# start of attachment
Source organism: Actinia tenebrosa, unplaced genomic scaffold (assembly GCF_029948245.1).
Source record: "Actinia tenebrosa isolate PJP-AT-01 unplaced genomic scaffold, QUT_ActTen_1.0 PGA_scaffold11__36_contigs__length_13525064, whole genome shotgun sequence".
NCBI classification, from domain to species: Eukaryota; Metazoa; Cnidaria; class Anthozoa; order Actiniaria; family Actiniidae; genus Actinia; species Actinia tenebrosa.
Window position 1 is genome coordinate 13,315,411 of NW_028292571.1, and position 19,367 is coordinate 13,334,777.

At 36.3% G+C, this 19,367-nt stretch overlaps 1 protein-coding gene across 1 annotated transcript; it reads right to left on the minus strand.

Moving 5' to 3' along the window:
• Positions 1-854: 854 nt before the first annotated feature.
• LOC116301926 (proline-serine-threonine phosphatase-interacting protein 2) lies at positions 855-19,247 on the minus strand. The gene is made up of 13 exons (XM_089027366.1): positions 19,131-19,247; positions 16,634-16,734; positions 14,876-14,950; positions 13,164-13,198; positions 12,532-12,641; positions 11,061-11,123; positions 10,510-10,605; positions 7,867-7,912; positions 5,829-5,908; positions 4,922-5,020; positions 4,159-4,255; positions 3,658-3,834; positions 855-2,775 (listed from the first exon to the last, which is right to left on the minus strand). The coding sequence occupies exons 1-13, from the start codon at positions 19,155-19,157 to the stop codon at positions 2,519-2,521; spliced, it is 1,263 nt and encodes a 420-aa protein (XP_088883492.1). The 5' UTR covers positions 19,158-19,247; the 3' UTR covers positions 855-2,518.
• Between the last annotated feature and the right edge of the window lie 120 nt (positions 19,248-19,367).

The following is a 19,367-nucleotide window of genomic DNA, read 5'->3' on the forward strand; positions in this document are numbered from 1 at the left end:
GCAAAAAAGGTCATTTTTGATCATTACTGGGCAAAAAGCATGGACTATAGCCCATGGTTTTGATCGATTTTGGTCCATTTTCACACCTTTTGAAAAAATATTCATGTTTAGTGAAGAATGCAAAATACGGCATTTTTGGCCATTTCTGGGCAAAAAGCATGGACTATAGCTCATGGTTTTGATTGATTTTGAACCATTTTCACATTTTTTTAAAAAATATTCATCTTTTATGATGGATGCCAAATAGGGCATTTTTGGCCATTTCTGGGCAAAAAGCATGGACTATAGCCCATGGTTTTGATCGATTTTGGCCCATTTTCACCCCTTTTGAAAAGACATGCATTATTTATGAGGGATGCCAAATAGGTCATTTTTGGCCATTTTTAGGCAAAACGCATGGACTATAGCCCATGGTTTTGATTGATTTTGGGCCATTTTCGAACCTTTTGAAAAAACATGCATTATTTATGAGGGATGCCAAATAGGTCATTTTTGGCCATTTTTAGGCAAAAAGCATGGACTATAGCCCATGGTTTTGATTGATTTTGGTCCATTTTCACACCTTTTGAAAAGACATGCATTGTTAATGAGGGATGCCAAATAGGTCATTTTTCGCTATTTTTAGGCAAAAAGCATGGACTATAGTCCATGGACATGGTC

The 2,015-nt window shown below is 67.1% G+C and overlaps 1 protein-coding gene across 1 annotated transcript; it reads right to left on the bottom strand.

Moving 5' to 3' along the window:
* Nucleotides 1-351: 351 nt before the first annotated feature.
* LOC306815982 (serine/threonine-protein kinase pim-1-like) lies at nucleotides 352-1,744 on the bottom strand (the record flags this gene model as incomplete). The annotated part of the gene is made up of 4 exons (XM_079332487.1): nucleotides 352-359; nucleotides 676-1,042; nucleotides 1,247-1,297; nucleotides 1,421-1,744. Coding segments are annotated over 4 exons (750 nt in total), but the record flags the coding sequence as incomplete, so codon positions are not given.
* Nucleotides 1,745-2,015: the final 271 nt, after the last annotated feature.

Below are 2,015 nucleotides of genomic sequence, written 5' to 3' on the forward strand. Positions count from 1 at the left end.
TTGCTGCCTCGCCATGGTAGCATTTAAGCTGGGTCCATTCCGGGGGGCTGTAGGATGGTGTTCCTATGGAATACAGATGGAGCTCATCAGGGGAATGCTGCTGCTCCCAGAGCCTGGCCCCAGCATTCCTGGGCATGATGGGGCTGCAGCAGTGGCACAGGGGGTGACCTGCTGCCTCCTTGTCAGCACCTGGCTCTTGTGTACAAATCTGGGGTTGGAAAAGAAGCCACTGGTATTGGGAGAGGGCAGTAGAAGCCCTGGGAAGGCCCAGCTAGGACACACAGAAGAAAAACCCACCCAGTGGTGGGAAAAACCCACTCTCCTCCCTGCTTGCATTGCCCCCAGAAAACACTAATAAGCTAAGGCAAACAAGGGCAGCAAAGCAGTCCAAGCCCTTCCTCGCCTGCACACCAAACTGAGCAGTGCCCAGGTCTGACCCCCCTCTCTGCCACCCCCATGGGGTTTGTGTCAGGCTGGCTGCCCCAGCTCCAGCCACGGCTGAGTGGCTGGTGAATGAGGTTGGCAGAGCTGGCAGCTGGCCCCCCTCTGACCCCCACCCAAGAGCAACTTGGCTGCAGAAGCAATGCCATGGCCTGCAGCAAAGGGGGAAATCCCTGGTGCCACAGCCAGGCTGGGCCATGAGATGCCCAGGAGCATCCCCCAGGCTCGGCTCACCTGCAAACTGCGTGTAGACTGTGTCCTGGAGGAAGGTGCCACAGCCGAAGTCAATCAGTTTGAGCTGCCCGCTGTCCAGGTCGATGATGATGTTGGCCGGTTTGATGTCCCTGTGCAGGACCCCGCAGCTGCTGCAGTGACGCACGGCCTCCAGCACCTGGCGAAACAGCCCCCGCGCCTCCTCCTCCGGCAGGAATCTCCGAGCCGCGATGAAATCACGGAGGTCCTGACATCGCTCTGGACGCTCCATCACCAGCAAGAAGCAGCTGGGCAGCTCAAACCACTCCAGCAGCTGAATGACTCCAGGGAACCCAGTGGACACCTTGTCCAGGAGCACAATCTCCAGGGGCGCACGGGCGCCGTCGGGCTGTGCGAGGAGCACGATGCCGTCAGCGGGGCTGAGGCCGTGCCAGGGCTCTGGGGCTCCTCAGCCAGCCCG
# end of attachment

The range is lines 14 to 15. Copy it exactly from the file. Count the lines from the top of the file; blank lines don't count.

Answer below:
* Nucleotides 1-351: 351 nt before the first annotated feature.
* LOC306815982 (serine/threonine-protein kinase pim-1-like) lies at nucleotides 352-1,744 on the bottom strand (the record flags this gene model as incomplete). The annotated part of the gene is made up of 4 exons (XM_079332487.1): nucleotides 352-359; nucleotides 676-1,042; nucleotides 1,247-1,297; nucleotides 1,421-1,744. Coding segments are annotated over 4 exons (750 nt in total), but the record flags the coding sequence as incomplete, so codon positions are not given.